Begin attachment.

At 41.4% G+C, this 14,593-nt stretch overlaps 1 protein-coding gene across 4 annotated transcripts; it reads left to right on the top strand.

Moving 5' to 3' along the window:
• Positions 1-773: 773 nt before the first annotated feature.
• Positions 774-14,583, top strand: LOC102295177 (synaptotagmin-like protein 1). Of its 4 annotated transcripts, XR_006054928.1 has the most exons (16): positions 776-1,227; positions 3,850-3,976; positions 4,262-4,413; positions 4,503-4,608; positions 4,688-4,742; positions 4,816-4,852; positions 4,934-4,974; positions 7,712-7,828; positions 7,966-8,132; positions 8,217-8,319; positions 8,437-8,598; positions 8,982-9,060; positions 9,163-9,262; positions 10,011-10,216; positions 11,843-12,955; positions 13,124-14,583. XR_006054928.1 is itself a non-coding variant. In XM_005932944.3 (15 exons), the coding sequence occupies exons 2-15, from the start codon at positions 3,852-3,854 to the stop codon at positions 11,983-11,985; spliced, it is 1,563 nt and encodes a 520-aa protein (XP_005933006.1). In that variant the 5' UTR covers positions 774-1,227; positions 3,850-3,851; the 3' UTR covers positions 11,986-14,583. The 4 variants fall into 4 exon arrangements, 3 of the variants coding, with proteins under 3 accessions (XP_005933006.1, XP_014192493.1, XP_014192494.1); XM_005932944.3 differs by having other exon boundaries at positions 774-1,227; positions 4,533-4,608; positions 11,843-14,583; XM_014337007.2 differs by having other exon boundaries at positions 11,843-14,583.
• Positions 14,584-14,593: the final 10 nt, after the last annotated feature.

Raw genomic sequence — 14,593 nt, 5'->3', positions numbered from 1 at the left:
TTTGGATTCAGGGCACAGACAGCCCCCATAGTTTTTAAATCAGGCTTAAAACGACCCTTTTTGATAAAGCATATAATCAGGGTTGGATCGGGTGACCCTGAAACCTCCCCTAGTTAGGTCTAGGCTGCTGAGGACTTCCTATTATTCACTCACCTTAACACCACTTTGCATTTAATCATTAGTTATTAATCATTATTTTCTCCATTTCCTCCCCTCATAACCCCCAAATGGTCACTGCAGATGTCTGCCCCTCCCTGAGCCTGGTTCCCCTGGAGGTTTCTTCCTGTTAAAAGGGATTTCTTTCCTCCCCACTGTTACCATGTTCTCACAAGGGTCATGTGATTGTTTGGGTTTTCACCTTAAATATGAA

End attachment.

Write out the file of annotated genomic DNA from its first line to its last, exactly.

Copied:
At 41.4% G+C, this 14,593-nt stretch overlaps 1 protein-coding gene across 4 annotated transcripts; it reads left to right on the top strand.

Moving 5' to 3' along the window:
• Positions 1-773: 773 nt before the first annotated feature.
• Positions 774-14,583, top strand: LOC102295177 (synaptotagmin-like protein 1). Of its 4 annotated transcripts, XR_006054928.1 has the most exons (16): positions 776-1,227; positions 3,850-3,976; positions 4,262-4,413; positions 4,503-4,608; positions 4,688-4,742; positions 4,816-4,852; positions 4,934-4,974; positions 7,712-7,828; positions 7,966-8,132; positions 8,217-8,319; positions 8,437-8,598; positions 8,982-9,060; positions 9,163-9,262; positions 10,011-10,216; positions 11,843-12,955; positions 13,124-14,583. XR_006054928.1 is itself a non-coding variant. In XM_005932944.3 (15 exons), the coding sequence occupies exons 2-15, from the start codon at positions 3,852-3,854 to the stop codon at positions 11,983-11,985; spliced, it is 1,563 nt and encodes a 520-aa protein (XP_005933006.1). In that variant the 5' UTR covers positions 774-1,227; positions 3,850-3,851; the 3' UTR covers positions 11,986-14,583. The 4 variants fall into 4 exon arrangements, 3 of the variants coding, with proteins under 3 accessions (XP_005933006.1, XP_014192493.1, XP_014192494.1); XM_005932944.3 differs by having other exon boundaries at positions 774-1,227; positions 4,533-4,608; positions 11,843-14,583; XM_014337007.2 differs by having other exon boundaries at positions 11,843-14,583.
• Positions 14,584-14,593: the final 10 nt, after the last annotated feature.

Raw genomic sequence — 14,593 nt, 5'->3', positions numbered from 1 at the left:
TTTGGATTCAGGGCACAGACAGCCCCCATAGTTTTTAAATCAGGCTTAAAACGACCCTTTTTGATAAAGCATATAATCAGGGTTGGATCGGGTGACCCTGAAACCTCCCCTAGTTAGGTCTAGGCTGCTGAGGACTTCCTATTATTCACTCACCTTAACACCACTTTGCATTTAATCATTAGTTATTAATCATTATTTTCTCCATTTCCTCCCCTCATAACCCCCAAATGGTCACTGCAGATGTCTGCCCCTCCCTGAGCCTGGTTCCCCTGGAGGTTTCTTCCTGTTAAAAGGGATTTCTTTCCTCCCCACTGTTACCATGTTCTCACAAGGGTCATGTGATTGTTTGGGTTTTCACCTTAAATATGAA